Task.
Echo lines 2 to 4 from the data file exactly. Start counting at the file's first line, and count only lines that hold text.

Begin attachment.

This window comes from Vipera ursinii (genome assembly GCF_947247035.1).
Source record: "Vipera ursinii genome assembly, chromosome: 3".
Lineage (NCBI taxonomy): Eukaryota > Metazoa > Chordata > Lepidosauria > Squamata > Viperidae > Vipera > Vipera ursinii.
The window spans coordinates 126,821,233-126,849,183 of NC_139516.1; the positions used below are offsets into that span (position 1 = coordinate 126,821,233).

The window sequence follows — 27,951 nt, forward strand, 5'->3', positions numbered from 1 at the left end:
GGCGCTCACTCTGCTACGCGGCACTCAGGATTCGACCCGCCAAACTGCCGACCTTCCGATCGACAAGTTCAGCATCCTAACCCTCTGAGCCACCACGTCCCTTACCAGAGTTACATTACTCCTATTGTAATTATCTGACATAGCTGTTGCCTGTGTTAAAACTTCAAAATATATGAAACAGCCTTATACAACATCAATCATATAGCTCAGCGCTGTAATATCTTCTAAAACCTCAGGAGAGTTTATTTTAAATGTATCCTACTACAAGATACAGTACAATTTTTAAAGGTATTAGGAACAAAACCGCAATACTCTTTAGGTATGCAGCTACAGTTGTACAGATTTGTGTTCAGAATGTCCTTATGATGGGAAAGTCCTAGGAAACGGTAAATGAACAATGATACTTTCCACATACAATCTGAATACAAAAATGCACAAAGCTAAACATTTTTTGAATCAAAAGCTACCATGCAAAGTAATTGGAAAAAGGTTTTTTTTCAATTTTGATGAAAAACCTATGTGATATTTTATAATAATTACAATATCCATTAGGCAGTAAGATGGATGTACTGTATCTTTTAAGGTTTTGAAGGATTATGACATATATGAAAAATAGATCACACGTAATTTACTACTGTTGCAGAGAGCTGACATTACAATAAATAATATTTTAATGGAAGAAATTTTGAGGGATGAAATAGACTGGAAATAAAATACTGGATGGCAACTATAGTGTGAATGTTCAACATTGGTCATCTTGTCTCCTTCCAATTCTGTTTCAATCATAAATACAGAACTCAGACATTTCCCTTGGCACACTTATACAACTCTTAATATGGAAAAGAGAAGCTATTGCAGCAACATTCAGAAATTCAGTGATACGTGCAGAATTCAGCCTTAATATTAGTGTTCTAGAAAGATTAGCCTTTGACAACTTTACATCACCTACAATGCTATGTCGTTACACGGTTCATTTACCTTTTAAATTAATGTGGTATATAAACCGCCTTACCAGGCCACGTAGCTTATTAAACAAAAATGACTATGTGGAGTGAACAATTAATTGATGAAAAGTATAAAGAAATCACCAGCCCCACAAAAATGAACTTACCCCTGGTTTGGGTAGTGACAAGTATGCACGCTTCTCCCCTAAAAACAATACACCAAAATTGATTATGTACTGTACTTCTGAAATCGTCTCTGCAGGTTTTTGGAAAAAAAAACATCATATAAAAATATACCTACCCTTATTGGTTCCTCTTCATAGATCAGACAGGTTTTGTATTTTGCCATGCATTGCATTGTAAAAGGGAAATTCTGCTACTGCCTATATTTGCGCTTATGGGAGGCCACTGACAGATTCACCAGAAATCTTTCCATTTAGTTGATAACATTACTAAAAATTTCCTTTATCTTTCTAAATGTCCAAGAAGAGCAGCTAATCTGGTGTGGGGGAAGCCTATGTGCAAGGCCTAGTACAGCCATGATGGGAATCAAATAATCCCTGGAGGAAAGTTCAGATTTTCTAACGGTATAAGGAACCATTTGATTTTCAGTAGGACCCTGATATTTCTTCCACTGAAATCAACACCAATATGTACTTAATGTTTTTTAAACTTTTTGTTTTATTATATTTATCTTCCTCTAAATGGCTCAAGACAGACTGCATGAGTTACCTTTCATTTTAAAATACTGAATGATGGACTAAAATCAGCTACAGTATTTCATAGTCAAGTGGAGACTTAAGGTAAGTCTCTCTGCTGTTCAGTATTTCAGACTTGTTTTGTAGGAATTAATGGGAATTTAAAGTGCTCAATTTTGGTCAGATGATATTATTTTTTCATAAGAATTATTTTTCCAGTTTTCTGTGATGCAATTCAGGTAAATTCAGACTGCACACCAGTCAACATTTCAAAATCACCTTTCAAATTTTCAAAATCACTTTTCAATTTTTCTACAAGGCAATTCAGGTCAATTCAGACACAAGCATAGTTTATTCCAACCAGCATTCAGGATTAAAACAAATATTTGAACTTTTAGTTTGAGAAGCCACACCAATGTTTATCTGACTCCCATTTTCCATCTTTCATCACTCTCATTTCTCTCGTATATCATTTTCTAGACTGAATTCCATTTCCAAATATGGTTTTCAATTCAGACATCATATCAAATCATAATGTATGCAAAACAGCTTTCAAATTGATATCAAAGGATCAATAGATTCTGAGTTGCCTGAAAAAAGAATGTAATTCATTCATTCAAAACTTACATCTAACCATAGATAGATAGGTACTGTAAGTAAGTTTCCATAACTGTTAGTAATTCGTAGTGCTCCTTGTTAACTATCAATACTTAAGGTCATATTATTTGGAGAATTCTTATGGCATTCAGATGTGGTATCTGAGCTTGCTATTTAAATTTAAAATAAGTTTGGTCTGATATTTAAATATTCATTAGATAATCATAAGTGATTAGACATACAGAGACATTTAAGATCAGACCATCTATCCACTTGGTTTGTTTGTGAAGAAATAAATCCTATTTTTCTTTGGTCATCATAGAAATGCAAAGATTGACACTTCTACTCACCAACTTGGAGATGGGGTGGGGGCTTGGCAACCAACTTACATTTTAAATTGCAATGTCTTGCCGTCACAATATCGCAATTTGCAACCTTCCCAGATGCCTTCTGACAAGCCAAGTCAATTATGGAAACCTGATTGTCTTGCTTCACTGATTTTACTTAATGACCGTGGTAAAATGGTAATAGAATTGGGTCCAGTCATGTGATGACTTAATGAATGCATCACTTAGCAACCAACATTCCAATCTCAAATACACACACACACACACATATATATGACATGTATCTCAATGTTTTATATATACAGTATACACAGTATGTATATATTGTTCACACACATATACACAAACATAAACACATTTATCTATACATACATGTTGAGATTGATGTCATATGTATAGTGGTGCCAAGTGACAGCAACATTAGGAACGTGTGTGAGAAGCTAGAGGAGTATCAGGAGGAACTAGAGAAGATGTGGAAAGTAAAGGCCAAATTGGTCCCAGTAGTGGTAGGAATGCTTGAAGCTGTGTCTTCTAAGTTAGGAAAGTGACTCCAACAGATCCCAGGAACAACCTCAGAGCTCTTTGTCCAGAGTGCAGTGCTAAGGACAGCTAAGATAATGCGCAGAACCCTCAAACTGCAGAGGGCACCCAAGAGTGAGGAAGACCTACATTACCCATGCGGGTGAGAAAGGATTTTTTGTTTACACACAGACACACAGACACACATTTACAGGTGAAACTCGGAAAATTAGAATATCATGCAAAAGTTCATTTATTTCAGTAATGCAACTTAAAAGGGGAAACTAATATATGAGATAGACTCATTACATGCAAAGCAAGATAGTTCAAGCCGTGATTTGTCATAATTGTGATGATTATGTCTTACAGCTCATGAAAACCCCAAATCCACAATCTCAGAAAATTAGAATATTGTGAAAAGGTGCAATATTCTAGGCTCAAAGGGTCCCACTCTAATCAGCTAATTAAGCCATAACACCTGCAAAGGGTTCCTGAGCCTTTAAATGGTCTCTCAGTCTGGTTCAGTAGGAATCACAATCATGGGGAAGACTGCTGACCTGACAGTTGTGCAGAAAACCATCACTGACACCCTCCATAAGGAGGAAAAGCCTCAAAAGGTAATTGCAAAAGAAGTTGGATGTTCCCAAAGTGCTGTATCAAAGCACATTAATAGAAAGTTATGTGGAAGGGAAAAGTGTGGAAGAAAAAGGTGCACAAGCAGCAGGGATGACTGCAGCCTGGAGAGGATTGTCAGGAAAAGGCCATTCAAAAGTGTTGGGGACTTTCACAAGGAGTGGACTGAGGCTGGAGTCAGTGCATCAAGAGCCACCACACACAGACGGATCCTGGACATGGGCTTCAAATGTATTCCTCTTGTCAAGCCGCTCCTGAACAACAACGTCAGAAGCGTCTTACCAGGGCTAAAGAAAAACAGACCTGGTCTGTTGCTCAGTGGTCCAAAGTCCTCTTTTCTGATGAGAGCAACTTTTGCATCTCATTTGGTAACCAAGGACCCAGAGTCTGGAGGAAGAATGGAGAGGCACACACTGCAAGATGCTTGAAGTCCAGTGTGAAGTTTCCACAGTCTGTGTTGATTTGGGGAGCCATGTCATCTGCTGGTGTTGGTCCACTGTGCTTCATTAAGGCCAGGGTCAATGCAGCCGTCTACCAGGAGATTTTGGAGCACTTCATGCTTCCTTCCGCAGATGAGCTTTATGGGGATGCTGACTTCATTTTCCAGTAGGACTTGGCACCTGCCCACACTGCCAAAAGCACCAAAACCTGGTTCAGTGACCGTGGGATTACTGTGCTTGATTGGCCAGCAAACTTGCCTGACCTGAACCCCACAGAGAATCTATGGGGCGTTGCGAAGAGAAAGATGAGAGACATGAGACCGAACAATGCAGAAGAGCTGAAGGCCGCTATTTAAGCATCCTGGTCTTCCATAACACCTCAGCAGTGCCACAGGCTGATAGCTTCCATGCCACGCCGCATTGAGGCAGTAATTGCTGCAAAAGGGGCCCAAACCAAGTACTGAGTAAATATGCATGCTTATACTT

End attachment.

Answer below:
Source record: "Vipera ursinii genome assembly, chromosome: 3".
Lineage (NCBI taxonomy): Eukaryota > Metazoa > Chordata > Lepidosauria > Squamata > Viperidae > Vipera > Vipera ursinii.
The window spans coordinates 126,821,233-126,849,183 of NC_139516.1; the positions used below are offsets into that span (position 1 = coordinate 126,821,233).